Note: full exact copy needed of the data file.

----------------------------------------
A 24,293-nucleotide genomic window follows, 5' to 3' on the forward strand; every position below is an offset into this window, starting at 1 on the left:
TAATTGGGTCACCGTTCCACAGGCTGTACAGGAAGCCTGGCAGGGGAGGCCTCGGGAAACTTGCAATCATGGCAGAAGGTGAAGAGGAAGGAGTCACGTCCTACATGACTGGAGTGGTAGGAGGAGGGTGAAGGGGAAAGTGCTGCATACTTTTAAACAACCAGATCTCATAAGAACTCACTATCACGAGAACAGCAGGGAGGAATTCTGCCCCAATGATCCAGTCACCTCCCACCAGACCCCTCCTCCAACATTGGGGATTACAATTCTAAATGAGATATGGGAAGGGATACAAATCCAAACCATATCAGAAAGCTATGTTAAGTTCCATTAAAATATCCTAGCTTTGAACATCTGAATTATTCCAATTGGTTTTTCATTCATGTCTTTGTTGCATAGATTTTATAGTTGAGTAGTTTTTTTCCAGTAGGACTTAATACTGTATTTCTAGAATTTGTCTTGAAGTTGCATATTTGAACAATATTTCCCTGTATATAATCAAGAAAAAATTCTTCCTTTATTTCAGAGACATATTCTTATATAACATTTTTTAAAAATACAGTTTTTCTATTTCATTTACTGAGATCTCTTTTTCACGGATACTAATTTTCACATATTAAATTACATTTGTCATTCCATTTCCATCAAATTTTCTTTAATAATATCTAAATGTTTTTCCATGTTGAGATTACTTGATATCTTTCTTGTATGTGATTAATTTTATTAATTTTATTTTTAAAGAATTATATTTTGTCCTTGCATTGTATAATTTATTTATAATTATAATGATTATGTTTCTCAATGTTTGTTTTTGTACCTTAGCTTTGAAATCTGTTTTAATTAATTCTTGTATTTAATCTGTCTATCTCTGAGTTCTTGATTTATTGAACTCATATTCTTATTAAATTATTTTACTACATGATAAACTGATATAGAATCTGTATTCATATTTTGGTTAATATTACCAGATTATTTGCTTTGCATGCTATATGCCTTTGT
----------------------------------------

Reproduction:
A 24,293-nucleotide genomic window follows, 5' to 3' on the forward strand; every position below is an offset into this window, starting at 1 on the left:
TAATTGGGTCACCGTTCCACAGGCTGTACAGGAAGCCTGGCAGGGGAGGCCTCGGGAAACTTGCAATCATGGCAGAAGGTGAAGAGGAAGGAGTCACGTCCTACATGACTGGAGTGGTAGGAGGAGGGTGAAGGGGAAAGTGCTGCATACTTTTAAACAACCAGATCTCATAAGAACTCACTATCACGAGAACAGCAGGGAGGAATTCTGCCCCAATGATCCAGTCACCTCCCACCAGACCCCTCCTCCAACATTGGGGATTACAATTCTAAATGAGATATGGGAAGGGATACAAATCCAAACCATATCAGAAAGCTATGTTAAGTTCCATTAAAATATCCTAGCTTTGAACATCTGAATTATTCCAATTGGTTTTTCATTCATGTCTTTGTTGCATAGATTTTATAGTTGAGTAGTTTTTTTCCAGTAGGACTTAATACTGTATTTCTAGAATTTGTCTTGAAGTTGCATATTTGAACAATATTTCCCTGTATATAATCAAGAAAAAATTCTTCCTTTATTTCAGAGACATATTCTTATATAACATTTTTTAAAAATACAGTTTTTCTATTTCATTTACTGAGATCTCTTTTTCACGGATACTAATTTTCACATATTAAATTACATTTGTCATTCCATTTCCATCAAATTTTCTTTAATAATATCTAAATGTTTTTCCATGTTGAGATTACTTGATATCTTTCTTGTATGTGATTAATTTTATTAATTTTATTTTTAAAGAATTATATTTTGTCCTTGCATTGTATAATTTATTTATAATTATAATGATTATGTTTCTCAATGTTTGTTTTTGTACCTTAGCTTTGAAATCTGTTTTAATTAATTCTTGTATTTAATCTGTCTATCTCTGAGTTCTTGATTTATTGAACTCATATTCTTATTAAATTATTTTACTACATGATAAACTGATATAGAATCTGTATTCATATTTTGGTTAATATTACCAGATTATTTGCTTTGCATGCTATATGCCTTTGT